"Mum said to me once, 'there's you and there's film-making, and you've always come first - but only just'."
In Wellington: "You can't walk down the street without seeing lots of people you know, which now I love and value, but I suppose there's a moment, a coming of age, where you don't want to be defined by all the people who know you so well. You want to break out of people's expectations and find out what you are for yourself."
There was a geographical break (Auckland, Australia and the United States) but, also, a redefining of boundaries and relationships.
"There are so many wonderful things, of course, about growing up with parents who are really engaged as artists and engaged in that world. Obviously, for a long time, I struggled with the feeling of 'oh, I just walked into this, do I deserve to be here' and then there was a period of figuring out, 'well, what is my voice that isn't my mum's voice or my dad's voice?' - both of which are loud, forceful voices."
Working on Underbelly gave her fame in Australia but it was also "one of the loneliest times in my life".
"I lived with my aunty, which was awesome, but I suppose I was just more alone than I'd ever been. I went to drama school in Wellington, so I didn't leave my friends behind, and I didn't leave my family behind.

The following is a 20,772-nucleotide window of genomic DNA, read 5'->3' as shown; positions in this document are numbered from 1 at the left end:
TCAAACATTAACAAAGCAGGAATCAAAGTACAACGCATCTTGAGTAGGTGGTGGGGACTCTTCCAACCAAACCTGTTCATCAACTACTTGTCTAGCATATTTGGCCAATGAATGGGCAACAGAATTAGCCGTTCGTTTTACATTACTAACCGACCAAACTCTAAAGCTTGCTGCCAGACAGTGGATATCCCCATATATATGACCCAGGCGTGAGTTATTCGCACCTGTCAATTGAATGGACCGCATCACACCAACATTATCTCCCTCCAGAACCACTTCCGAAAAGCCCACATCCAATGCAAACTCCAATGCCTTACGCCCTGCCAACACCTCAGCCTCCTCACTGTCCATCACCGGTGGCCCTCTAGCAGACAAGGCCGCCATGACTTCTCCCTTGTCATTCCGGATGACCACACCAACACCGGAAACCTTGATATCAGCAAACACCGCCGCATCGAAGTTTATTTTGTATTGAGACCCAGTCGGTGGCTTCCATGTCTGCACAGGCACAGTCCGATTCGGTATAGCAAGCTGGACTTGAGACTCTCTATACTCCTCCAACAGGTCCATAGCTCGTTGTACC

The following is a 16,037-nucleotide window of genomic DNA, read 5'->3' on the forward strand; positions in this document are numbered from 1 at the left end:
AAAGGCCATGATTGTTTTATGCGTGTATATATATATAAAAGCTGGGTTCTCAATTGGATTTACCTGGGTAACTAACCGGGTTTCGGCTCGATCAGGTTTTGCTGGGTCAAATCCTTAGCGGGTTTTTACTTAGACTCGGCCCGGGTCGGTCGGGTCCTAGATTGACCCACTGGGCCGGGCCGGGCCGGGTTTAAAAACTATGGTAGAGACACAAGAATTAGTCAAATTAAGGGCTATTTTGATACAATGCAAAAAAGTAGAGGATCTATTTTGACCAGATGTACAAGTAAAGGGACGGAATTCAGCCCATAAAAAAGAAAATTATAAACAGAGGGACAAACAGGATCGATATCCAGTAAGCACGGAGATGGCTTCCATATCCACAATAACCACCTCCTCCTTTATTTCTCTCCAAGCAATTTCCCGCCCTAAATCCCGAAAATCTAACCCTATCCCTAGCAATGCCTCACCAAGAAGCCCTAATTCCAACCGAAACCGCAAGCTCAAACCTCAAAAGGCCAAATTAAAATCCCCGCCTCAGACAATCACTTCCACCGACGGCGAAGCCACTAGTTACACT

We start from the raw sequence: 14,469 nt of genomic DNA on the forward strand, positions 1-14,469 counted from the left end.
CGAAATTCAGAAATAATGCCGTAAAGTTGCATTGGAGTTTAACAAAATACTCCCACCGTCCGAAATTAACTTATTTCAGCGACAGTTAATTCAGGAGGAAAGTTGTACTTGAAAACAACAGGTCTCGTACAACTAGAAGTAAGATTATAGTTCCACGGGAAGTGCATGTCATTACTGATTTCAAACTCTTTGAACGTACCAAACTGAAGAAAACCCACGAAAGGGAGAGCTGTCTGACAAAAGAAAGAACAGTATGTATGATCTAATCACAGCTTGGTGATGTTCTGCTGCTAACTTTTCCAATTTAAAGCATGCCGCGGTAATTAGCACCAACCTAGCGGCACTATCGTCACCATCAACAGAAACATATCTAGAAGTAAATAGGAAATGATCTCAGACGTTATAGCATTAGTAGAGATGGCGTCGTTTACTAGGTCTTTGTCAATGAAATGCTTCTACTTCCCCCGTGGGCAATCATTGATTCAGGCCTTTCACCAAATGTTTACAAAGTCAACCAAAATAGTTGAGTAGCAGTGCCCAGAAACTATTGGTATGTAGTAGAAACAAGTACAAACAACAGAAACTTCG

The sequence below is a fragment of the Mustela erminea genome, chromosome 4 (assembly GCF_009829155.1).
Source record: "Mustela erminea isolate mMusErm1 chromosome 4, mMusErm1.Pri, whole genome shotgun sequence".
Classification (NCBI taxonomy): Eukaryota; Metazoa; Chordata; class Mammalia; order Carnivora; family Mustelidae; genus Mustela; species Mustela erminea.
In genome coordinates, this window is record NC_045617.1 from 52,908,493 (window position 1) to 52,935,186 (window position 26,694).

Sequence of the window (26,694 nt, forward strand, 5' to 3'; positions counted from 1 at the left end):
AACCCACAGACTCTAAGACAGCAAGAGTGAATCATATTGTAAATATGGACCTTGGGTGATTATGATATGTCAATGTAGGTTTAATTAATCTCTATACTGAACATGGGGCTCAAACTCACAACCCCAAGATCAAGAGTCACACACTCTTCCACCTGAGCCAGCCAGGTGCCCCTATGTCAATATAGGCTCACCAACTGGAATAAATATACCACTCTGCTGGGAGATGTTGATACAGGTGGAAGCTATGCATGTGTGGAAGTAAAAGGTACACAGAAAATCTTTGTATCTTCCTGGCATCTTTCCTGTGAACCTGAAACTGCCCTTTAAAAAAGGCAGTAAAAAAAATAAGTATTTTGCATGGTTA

"I'm a really family-orientated person. I love them, my family, I'm very close to them, and my partner's the same . . . "
After Australia: "I continued to travel and live overseas for a little while and I started doing trips to America. I moved around and I was quite transient for quite a few years. And all the while, I suppose, I was having this quite slow conversation with myself: What do I want here? Am I prepared to not be around the people I care about in order to crack this? Does it have to be one or the other?"
Preston Crayford was an actor before she knew she wanted to be one, a 4-year-old starring in a water safety commercial.
"My parents exploited me," she jokes. Then admits, "Olive has actually already done two commercials . . . "